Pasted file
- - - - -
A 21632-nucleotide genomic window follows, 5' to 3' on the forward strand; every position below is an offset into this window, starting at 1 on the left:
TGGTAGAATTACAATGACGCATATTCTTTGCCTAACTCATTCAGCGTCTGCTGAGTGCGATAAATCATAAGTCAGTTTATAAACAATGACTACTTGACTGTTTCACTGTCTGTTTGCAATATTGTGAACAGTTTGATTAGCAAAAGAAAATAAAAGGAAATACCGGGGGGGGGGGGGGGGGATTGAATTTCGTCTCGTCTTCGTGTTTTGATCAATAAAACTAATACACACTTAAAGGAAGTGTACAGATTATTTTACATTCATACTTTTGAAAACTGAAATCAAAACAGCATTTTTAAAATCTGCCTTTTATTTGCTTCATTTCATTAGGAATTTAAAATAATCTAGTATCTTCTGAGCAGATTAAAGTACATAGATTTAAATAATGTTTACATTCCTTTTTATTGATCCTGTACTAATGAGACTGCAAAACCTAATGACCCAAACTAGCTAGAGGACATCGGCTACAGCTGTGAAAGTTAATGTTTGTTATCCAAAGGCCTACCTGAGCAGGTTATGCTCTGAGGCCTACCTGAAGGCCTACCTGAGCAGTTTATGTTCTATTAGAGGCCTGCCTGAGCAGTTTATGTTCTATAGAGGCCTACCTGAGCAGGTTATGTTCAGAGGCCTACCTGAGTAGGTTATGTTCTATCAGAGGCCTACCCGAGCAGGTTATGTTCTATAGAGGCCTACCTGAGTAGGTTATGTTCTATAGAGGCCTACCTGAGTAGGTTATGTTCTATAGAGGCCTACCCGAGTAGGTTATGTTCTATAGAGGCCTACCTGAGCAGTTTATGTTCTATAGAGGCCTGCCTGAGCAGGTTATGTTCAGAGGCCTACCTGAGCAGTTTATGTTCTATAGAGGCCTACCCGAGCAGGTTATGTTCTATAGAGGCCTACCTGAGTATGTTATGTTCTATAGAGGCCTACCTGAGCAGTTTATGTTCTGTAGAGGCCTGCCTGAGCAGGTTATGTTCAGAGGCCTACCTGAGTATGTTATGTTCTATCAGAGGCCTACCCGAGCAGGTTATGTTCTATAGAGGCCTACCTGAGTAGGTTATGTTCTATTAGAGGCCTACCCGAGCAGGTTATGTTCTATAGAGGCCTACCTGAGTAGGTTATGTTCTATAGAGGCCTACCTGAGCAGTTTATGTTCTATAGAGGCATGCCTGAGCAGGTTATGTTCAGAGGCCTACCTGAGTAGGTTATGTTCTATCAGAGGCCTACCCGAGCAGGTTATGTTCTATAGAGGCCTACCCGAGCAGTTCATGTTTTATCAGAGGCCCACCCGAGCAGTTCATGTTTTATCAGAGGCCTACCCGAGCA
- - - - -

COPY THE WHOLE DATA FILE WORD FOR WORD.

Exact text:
A 21632-nucleotide genomic window follows, 5' to 3' on the forward strand; every position below is an offset into this window, starting at 1 on the left:
TGGTAGAATTACAATGACGCATATTCTTTGCCTAACTCATTCAGCGTCTGCTGAGTGCGATAAATCATAAGTCAGTTTATAAACAATGACTACTTGACTGTTTCACTGTCTGTTTGCAATATTGTGAACAGTTTGATTAGCAAAAGAAAATAAAAGGAAATACCGGGGGGGGGGGGGGGGGATTGAATTTCGTCTCGTCTTCGTGTTTTGATCAATAAAACTAATACACACTTAAAGGAAGTGTACAGATTATTTTACATTCATACTTTTGAAAACTGAAATCAAAACAGCATTTTTAAAATCTGCCTTTTATTTGCTTCATTTCATTAGGAATTTAAAATAATCTAGTATCTTCTGAGCAGATTAAAGTACATAGATTTAAATAATGTTTACATTCCTTTTTATTGATCCTGTACTAATGAGACTGCAAAACCTAATGACCCAAACTAGCTAGAGGACATCGGCTACAGCTGTGAAAGTTAATGTTTGTTATCCAAAGGCCTACCTGAGCAGGTTATGCTCTGAGGCCTACCTGAAGGCCTACCTGAGCAGTTTATGTTCTATTAGAGGCCTGCCTGAGCAGTTTATGTTCTATAGAGGCCTACCTGAGCAGGTTATGTTCAGAGGCCTACCTGAGTAGGTTATGTTCTATCAGAGGCCTACCCGAGCAGGTTATGTTCTATAGAGGCCTACCTGAGTAGGTTATGTTCTATAGAGGCCTACCTGAGTAGGTTATGTTCTATAGAGGCCTACCCGAGTAGGTTATGTTCTATAGAGGCCTACCTGAGCAGTTTATGTTCTATAGAGGCCTGCCTGAGCAGGTTATGTTCAGAGGCCTACCTGAGCAGTTTATGTTCTATAGAGGCCTACCCGAGCAGGTTATGTTCTATAGAGGCCTACCTGAGTATGTTATGTTCTATAGAGGCCTACCTGAGCAGTTTATGTTCTGTAGAGGCCTGCCTGAGCAGGTTATGTTCAGAGGCCTACCTGAGTATGTTATGTTCTATCAGAGGCCTACCCGAGCAGGTTATGTTCTATAGAGGCCTACCTGAGTAGGTTATGTTCTATTAGAGGCCTACCCGAGCAGGTTATGTTCTATAGAGGCCTACCTGAGTAGGTTATGTTCTATAGAGGCCTACCTGAGCAGTTTATGTTCTATAGAGGCATGCCTGAGCAGGTTATGTTCAGAGGCCTACCTGAGTAGGTTATGTTCTATCAGAGGCCTACCCGAGCAGGTTATGTTCTATAGAGGCCTACCCGAGCAGTTCATGTTTTATCAGAGGCCCACCCGAGCAGTTCATGTTTTATCAGAGGCCTACCCGAGCA